Home > Kev's Blog > 26-Oct-2014 Living in the First World

26-Oct-2014 Living in the First World

Sunday 26 October 2014 Leave a comment Go to comments

There was an article in the paper today I wanted to highlight. This is not just something I “liked” but it resonates to my very core and I believe in passionately and have taken positive steps to change my life because of. Refer link here.

A common criticism of our political leaders is they’re “out of touch” with the general public yet, if you examine the preoccupations of average Australians, they suggest we’re the blinkered ones.

As forces both destructive and constructive, powerful almost beyond comprehension, roil across the globe – be they religious, geopolitical, environmental or technological – the unruly rump of our population is more focused on silly TV shows, sport, their smartphone, sandwich fillings and property prices.

Why? Because this is their defining reality, living in the gilded First World bubble enveloping this country.

As reported by Credit Suisse recently, Australians are the richest people in the world, with 1.23 million of us now millionaires thanks to high property prices. The rest of us, however, still eat lavishly, never have to look over our shoulder in fear and can take long, hot showers whenever we want.

These “simple pleasures” which we accept as our birthright were the stuff of dreams for almost every person on the planet before the Industrial Revolution and remain so for much of the Third World.

Necessities we once bled for on a daily basis – food, safety, shelter – are now “bare essentials”. Our “needs” are so embarrassingly filled, we dream up new ones at a pace that litters streets with TVs, gas barbecues and white goods bearing cheery “still works fine” notes.

A T-shirt and thongs (with jeans) will get you into most bars in the country and a good number of offices on mufti day thanks to the beneficence of climate and our unassuming culture. The glut of natural resources we need only scratch red dirt to recover will see out our lifetimes at least.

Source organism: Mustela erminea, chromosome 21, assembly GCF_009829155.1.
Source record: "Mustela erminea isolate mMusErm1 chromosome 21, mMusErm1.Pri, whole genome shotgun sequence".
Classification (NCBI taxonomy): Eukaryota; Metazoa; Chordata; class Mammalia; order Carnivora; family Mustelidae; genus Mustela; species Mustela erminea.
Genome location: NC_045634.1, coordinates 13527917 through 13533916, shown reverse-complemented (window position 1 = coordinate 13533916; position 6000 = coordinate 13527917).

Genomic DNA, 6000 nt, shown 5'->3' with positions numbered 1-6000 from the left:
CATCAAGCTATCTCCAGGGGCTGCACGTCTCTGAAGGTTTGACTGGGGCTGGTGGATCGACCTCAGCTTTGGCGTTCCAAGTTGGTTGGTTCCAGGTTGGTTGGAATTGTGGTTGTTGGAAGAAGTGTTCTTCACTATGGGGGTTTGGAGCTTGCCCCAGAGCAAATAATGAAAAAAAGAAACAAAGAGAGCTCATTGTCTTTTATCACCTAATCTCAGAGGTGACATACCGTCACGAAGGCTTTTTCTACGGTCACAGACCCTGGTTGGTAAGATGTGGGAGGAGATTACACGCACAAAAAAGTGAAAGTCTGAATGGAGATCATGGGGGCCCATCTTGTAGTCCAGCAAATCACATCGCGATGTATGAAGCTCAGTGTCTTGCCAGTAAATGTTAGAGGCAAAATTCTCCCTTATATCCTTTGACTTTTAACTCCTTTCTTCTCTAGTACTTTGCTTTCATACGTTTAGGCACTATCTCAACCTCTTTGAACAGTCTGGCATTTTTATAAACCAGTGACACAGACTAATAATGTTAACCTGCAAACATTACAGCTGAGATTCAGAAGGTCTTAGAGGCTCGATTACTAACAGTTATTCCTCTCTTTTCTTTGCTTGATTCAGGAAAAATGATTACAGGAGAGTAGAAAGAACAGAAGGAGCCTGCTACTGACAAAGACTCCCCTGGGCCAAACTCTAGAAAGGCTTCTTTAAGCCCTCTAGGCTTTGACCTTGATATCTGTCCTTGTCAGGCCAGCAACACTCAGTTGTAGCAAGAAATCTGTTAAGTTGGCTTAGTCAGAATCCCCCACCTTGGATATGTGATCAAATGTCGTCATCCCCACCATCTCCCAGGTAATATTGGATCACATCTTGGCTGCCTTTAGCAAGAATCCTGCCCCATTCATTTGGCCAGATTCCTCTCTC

The luck of the lucky country has not only held, it’s deepened, broadened and hardened into heedlessness of pretty much every major global issue – until an Ebola case lands at Tullamarine, a jihadist appears in Bankstown or a deceased airline passenger happens to be an accountant from Brisbane.

You can learn an enormous amount about a person if you know what holds their attention. As a predictor of behaviour, the attentional state is pivotal.

If your attention is focused on cake, it’s a good chance you’ll eat similar. If your attention’s on the body of a certain single person at a party, it’s a fair bet you’ll instigate flirtation. Can’t get machetes and shallow graves out of your mind? Let’s pass on the second date, eh?

Societies are no different and what holds their attention offers significant insight into behavioural trends.

A fortnight ago, all four stories on the landing page of a national “news” site recapped a reality TV show. More Aussies now know the specs of the iPhone 6 better than the purpose of the Large Hadron Collider. We seek “inspiration” from cooking and renovation shows in massive numbers as we get fatter, spending more time couch-bound.

When we do get angry, it’s not about people starving or going insane in offshore detention – it’s over a poorly phrased tweet on Q&A, a stupid T-shirt in Woolworths or bicycle lanes.

We have access to more information than ever, yet the majority of us remain wilfully ignorant of the forces shaping the headlines – power and money – and the inescapable fact that – on a world level – we’re the fattest, smuggest cats of all.

The concept of the “global village” we’ve been sold since the ’60s seems rather farcical when a good slice of its population never even bother to look out their window.


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